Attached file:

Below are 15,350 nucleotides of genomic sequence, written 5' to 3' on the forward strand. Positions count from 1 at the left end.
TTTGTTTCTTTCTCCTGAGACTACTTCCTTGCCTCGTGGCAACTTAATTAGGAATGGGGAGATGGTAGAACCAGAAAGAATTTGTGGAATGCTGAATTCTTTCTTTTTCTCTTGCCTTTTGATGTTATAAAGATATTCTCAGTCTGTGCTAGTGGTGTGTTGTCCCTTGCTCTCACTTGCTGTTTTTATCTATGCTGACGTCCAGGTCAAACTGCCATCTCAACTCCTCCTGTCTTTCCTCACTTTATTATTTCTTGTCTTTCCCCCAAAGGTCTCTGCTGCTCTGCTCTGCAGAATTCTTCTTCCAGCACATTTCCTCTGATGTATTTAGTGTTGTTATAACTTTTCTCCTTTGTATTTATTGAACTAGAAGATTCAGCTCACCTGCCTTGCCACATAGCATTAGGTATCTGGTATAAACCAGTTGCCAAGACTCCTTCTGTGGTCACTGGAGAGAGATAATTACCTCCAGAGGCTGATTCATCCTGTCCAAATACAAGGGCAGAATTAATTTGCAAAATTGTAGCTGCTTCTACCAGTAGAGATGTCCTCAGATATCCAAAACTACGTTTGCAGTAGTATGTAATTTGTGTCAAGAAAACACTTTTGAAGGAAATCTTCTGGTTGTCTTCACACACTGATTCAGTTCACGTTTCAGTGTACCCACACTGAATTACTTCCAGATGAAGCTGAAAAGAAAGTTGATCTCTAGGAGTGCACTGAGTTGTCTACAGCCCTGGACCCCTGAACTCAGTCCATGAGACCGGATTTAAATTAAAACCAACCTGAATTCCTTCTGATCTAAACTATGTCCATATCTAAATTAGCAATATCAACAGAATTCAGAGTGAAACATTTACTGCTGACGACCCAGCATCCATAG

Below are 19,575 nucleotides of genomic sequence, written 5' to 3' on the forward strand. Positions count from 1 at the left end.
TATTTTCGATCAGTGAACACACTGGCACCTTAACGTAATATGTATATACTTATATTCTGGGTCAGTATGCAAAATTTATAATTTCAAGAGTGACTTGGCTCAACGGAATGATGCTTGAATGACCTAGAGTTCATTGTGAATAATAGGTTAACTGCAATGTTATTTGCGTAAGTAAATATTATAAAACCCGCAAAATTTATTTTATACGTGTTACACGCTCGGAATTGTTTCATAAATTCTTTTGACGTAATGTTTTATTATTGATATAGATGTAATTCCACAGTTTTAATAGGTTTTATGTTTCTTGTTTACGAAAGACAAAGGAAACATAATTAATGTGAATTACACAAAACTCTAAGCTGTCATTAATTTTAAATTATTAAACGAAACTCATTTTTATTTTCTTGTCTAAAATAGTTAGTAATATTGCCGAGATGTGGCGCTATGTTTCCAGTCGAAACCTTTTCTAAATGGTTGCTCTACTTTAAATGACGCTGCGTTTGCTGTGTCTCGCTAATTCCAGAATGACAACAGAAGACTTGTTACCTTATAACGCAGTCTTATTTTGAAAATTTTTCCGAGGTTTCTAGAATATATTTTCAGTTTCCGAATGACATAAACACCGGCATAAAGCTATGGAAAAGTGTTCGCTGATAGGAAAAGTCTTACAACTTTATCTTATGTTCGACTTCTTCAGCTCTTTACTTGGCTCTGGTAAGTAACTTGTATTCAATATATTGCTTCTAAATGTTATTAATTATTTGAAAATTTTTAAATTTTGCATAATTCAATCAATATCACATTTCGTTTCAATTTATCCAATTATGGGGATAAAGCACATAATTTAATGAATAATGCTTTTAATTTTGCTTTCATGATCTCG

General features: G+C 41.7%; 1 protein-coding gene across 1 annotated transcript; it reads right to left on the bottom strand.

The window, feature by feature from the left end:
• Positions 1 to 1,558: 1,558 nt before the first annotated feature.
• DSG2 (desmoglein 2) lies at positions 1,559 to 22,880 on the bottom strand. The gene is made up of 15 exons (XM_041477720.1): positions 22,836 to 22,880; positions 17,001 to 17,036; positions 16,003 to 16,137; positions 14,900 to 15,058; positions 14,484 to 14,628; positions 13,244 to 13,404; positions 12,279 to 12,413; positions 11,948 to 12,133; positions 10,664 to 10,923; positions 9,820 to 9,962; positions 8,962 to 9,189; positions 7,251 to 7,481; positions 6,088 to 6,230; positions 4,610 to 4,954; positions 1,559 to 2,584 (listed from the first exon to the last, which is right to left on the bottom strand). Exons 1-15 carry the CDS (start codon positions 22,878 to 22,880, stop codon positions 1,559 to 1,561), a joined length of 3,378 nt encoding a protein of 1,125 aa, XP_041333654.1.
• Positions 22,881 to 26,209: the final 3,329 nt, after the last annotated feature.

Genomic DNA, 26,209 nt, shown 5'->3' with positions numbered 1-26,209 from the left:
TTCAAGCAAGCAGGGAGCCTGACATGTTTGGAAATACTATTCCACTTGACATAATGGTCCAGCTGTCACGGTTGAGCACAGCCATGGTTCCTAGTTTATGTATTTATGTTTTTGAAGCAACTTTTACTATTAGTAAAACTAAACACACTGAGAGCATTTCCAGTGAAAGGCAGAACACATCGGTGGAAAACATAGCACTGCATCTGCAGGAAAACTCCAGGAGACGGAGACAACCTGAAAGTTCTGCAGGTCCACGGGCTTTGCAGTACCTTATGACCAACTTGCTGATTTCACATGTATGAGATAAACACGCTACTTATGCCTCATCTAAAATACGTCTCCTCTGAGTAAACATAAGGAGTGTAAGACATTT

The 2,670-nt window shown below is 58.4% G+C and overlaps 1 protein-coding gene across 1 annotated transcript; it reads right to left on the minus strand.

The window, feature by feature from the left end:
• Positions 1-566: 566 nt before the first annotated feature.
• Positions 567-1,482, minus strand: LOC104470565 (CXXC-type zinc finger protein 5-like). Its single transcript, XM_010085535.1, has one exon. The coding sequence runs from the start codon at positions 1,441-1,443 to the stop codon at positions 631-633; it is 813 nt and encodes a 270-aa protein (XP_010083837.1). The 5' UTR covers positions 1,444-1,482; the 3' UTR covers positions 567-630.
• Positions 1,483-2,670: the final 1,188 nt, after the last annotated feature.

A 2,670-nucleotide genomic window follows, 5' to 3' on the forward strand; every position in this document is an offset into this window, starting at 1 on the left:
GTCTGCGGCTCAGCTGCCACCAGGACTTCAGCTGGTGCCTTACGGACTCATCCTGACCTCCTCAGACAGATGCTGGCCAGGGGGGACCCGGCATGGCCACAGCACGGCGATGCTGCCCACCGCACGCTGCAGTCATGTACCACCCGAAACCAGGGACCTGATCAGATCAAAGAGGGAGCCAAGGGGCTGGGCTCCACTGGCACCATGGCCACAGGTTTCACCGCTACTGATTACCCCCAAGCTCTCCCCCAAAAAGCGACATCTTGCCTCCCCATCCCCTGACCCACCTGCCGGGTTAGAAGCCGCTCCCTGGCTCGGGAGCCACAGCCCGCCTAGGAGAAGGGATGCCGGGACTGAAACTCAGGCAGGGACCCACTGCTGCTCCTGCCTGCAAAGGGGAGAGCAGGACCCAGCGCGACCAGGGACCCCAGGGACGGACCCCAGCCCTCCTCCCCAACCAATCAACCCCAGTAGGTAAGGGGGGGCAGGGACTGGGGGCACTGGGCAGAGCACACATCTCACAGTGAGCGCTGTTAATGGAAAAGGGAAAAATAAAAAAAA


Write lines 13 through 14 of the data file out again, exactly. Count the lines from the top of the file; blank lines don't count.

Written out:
The window, feature by feature from the left end:
• Positions 1-566: 566 nt before the first annotated feature.